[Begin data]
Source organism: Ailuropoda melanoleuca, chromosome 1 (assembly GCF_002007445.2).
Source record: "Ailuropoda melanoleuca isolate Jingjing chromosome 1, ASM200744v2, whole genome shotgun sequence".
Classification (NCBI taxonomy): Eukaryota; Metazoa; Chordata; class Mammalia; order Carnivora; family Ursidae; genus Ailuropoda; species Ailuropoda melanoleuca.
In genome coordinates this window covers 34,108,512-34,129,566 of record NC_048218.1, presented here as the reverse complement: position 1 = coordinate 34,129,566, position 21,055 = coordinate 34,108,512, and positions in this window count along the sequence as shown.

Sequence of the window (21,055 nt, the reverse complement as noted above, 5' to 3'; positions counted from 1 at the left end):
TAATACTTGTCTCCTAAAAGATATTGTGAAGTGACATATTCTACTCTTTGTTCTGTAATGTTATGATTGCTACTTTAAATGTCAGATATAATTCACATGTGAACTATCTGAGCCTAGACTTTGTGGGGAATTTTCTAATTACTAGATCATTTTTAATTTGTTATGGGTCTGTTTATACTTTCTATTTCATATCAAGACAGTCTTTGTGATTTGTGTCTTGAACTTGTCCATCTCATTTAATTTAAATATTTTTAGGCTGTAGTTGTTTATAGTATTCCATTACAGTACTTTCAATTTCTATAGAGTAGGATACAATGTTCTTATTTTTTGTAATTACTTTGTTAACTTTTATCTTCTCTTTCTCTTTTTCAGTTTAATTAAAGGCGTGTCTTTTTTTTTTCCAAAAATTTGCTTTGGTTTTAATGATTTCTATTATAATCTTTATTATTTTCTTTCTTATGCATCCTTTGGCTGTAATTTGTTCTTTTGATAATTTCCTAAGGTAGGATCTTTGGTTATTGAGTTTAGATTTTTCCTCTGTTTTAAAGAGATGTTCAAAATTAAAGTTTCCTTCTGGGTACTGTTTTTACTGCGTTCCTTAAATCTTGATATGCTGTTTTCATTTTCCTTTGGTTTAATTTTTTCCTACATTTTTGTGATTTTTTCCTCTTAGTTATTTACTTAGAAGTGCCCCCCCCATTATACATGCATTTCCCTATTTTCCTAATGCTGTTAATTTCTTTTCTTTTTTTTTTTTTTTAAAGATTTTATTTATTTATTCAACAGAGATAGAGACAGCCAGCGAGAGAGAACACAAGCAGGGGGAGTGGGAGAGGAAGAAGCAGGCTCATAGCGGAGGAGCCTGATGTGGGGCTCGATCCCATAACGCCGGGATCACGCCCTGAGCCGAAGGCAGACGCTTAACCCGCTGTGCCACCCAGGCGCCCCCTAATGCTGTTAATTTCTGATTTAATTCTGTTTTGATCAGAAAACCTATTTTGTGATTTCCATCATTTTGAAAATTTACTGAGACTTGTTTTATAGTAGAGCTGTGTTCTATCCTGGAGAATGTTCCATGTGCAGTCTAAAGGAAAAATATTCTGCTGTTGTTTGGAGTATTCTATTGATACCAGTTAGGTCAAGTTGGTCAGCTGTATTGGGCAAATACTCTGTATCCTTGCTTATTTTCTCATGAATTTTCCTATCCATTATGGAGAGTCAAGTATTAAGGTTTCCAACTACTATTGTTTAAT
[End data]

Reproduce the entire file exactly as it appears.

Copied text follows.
Source organism: Ailuropoda melanoleuca, chromosome 1 (assembly GCF_002007445.2).
Source record: "Ailuropoda melanoleuca isolate Jingjing chromosome 1, ASM200744v2, whole genome shotgun sequence".
Classification (NCBI taxonomy): Eukaryota; Metazoa; Chordata; class Mammalia; order Carnivora; family Ursidae; genus Ailuropoda; species Ailuropoda melanoleuca.
In genome coordinates this window covers 34,108,512-34,129,566 of record NC_048218.1, presented here as the reverse complement: position 1 = coordinate 34,129,566, position 21,055 = coordinate 34,108,512, and positions in this window count along the sequence as shown.

Sequence of the window (21,055 nt, the reverse complement as noted above, 5' to 3'; positions counted from 1 at the left end):
TAATACTTGTCTCCTAAAAGATATTGTGAAGTGACATATTCTACTCTTTGTTCTGTAATGTTATGATTGCTACTTTAAATGTCAGATATAATTCACATGTGAACTATCTGAGCCTAGACTTTGTGGGGAATTTTCTAATTACTAGATCATTTTTAATTTGTTATGGGTCTGTTTATACTTTCTATTTCATATCAAGACAGTCTTTGTGATTTGTGTCTTGAACTTGTCCATCTCATTTAATTTAAATATTTTTAGGCTGTAGTTGTTTATAGTATTCCATTACAGTACTTTCAATTTCTATAGAGTAGGATACAATGTTCTTATTTTTTGTAATTACTTTGTTAACTTTTATCTTCTCTTTCTCTTTTTCAGTTTAATTAAAGGCGTGTCTTTTTTTTTTCCAAAAATTTGCTTTGGTTTTAATGATTTCTATTATAATCTTTATTATTTTCTTTCTTATGCATCCTTTGGCTGTAATTTGTTCTTTTGATAATTTCCTAAGGTAGGATCTTTGGTTATTGAGTTTAGATTTTTCCTCTGTTTTAAAGAGATGTTCAAAATTAAAGTTTCCTTCTGGGTACTGTTTTTACTGCGTTCCTTAAATCTTGATATGCTGTTTTCATTTTCCTTTGGTTTAATTTTTTCCTACATTTTTGTGATTTTTTCCTCTTAGTTATTTACTTAGAAGTGCCCCCCCCATTATACATGCATTTCCCTATTTTCCTAATGCTGTTAATTTCTTTTCTTTTTTTTTTTTTTTAAAGATTTTATTTATTTATTCAACAGAGATAGAGACAGCCAGCGAGAGAGAACACAAGCAGGGGGAGTGGGAGAGGAAGAAGCAGGCTCATAGCGGAGGAGCCTGATGTGGGGCTCGATCCCATAACGCCGGGATCACGCCCTGAGCCGAAGGCAGACGCTTAACCCGCTGTGCCACCCAGGCGCCCCCTAATGCTGTTAATTTCTGATTTAATTCTGTTTTGATCAGAAAACCTATTTTGTGATTTCCATCATTTTGAAAATTTACTGAGACTTGTTTTATAGTAGAGCTGTGTTCTATCCTGGAGAATGTTCCATGTGCAGTCTAAAGGAAAAATATTCTGCTGTTGTTTGGAGTATTCTATTGATACCAGTTAGGTCAAGTTGGTCAGCTGTATTGGGCAAATACTCTGTATCCTTGCTTATTTTCTCATGAATTTTCCTATCCATTATGGAGAGTCAAGTATTAAGGTTTCCAACTACTATTGTTTAAT